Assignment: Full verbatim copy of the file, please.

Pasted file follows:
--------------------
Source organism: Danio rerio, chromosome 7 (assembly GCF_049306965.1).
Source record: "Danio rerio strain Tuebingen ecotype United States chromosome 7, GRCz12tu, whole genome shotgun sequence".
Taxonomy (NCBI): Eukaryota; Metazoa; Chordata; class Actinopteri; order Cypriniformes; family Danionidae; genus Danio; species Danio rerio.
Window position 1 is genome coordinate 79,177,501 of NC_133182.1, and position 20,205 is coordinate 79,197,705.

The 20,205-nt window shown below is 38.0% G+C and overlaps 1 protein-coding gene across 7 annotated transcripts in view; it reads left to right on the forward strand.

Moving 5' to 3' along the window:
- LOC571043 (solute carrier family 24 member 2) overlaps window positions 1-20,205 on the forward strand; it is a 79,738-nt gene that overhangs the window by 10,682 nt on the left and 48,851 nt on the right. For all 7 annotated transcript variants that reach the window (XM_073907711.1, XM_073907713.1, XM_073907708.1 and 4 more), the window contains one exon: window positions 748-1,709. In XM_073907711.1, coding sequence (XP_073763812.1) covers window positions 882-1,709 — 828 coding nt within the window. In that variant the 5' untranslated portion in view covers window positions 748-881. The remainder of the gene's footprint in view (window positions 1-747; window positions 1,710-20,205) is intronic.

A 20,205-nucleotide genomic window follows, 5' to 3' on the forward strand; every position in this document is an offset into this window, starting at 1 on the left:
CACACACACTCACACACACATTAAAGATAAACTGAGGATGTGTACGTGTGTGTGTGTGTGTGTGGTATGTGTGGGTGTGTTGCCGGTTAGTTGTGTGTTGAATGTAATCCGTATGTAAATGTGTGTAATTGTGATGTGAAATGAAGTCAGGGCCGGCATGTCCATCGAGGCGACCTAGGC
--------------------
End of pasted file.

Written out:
Source organism: Danio rerio, chromosome 7 (assembly GCF_049306965.1).
Source record: "Danio rerio strain Tuebingen ecotype United States chromosome 7, GRCz12tu, whole genome shotgun sequence".
Taxonomy (NCBI): Eukaryota; Metazoa; Chordata; class Actinopteri; order Cypriniformes; family Danionidae; genus Danio; species Danio rerio.
Window position 1 is genome coordinate 79,177,501 of NC_133182.1, and position 20,205 is coordinate 79,197,705.

The 20,205-nt window shown below is 38.0% G+C and overlaps 1 protein-coding gene across 7 annotated transcripts in view; it reads left to right on the forward strand.

Moving 5' to 3' along the window:
- LOC571043 (solute carrier family 24 member 2) overlaps window positions 1-20,205 on the forward strand; it is a 79,738-nt gene that overhangs the window by 10,682 nt on the left and 48,851 nt on the right. For all 7 annotated transcript variants that reach the window (XM_073907711.1, XM_073907713.1, XM_073907708.1 and 4 more), the window contains one exon: window positions 748-1,709. In XM_073907711.1, coding sequence (XP_073763812.1) covers window positions 882-1,709 — 828 coding nt within the window. In that variant the 5' untranslated portion in view covers window positions 748-881. The remainder of the gene's footprint in view (window positions 1-747; window positions 1,710-20,205) is intronic.

A 20,205-nucleotide genomic window follows, 5' to 3' on the forward strand; every position in this document is an offset into this window, starting at 1 on the left:
CACACACACTCACACACACATTAAAGATAAACTGAGGATGTGTACGTGTGTGTGTGTGTGTGTGGTATGTGTGGGTGTGTTGCCGGTTAGTTGTGTGTTGAATGTAATCCGTATGTAAATGTGTGTAATTGTGATGTGAAATGAAGTCAGGGCCGGCATGTCCATCGAGGCGACCTAGGC